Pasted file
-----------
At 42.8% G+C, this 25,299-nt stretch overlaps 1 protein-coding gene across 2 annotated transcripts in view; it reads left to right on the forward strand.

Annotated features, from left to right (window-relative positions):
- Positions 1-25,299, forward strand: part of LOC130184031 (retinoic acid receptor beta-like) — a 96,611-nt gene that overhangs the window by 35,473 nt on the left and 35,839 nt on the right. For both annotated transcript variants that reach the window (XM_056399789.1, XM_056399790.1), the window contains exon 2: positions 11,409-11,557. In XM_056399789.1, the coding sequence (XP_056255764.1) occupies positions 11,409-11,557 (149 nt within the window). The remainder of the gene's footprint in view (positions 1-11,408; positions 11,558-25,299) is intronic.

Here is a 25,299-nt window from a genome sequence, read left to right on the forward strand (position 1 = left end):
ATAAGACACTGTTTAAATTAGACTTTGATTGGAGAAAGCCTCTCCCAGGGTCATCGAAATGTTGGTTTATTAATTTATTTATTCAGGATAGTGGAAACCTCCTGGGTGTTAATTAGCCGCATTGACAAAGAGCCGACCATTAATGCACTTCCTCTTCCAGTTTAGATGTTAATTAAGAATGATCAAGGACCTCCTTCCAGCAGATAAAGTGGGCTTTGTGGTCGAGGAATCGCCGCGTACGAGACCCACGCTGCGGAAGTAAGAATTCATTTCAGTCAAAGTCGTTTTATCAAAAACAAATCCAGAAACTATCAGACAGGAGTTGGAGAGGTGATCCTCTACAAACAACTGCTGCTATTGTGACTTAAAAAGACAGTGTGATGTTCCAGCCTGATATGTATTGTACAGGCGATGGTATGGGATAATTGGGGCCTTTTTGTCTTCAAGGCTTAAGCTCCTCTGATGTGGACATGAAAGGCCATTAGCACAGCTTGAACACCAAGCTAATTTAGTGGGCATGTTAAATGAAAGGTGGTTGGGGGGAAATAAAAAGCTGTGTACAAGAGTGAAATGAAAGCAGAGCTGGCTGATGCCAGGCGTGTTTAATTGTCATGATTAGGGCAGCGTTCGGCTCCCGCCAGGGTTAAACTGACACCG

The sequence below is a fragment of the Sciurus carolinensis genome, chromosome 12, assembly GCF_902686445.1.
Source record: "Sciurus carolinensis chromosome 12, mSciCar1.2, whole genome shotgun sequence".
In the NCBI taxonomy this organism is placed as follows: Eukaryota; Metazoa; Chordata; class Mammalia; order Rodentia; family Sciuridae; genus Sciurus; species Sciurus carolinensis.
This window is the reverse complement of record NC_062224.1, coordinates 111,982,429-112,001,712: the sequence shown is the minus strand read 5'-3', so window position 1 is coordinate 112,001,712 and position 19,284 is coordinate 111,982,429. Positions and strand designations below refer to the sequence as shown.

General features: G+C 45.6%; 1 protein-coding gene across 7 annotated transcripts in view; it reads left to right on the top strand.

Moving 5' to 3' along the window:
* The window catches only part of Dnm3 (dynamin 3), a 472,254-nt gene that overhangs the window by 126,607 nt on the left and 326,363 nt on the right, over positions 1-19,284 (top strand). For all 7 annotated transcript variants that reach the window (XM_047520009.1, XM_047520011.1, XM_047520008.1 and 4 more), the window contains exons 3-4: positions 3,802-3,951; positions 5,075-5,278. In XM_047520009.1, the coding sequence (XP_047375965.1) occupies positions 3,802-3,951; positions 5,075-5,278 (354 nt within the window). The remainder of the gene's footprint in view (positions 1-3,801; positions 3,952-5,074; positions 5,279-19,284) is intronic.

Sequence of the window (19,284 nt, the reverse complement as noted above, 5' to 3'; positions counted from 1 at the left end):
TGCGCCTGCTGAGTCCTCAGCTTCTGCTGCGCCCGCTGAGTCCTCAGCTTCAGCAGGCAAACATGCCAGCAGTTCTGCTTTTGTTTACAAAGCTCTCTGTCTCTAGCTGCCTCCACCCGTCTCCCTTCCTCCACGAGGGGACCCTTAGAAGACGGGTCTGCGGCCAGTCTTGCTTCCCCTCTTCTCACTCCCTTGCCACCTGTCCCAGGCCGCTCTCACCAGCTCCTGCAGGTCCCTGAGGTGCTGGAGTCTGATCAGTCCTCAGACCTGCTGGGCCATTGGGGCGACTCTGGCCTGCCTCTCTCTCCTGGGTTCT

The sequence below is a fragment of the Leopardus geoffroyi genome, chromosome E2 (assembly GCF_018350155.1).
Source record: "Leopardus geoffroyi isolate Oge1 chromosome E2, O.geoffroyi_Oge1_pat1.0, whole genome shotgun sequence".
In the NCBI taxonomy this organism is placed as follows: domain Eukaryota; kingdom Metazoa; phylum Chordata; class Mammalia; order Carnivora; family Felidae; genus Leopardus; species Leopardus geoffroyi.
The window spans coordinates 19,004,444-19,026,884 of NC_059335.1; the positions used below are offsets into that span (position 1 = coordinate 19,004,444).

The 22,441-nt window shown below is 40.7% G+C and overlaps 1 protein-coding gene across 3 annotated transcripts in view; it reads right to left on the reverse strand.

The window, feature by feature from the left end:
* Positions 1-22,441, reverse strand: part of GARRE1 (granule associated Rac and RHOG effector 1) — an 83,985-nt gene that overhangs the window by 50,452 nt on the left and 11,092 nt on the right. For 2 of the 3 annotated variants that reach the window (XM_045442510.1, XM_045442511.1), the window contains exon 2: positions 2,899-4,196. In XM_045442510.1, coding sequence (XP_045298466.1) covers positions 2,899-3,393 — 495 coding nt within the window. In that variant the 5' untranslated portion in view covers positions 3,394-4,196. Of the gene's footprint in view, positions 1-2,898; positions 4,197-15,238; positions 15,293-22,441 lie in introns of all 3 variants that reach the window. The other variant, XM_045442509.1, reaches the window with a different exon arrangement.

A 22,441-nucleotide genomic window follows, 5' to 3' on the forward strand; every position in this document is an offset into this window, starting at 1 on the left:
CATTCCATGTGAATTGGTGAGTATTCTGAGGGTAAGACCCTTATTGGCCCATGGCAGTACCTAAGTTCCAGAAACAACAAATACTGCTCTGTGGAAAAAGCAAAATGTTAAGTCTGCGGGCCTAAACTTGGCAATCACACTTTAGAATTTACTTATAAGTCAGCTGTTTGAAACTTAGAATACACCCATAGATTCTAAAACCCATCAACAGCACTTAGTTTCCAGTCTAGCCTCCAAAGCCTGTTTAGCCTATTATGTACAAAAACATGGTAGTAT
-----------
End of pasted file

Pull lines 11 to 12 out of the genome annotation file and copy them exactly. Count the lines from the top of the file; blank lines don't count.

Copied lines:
Moving 5' to 3' along the window:
* The window catches only part of Dnm3 (dynamin 3), a 472,254-nt gene that overhangs the window by 126,607 nt on the left and 326,363 nt on the right, over positions 1-19,284 (top strand). For all 7 annotated transcript variants that reach the window (XM_047520009.1, XM_047520011.1, XM_047520008.1 and 4 more), the window contains exons 3-4: positions 3,802-3,951; positions 5,075-5,278. In XM_047520009.1, the coding sequence (XP_047375965.1) occupies positions 3,802-3,951; positions 5,075-5,278 (354 nt within the window). The remainder of the gene's footprint in view (positions 1-3,801; positions 3,952-5,074; positions 5,279-19,284) is intronic.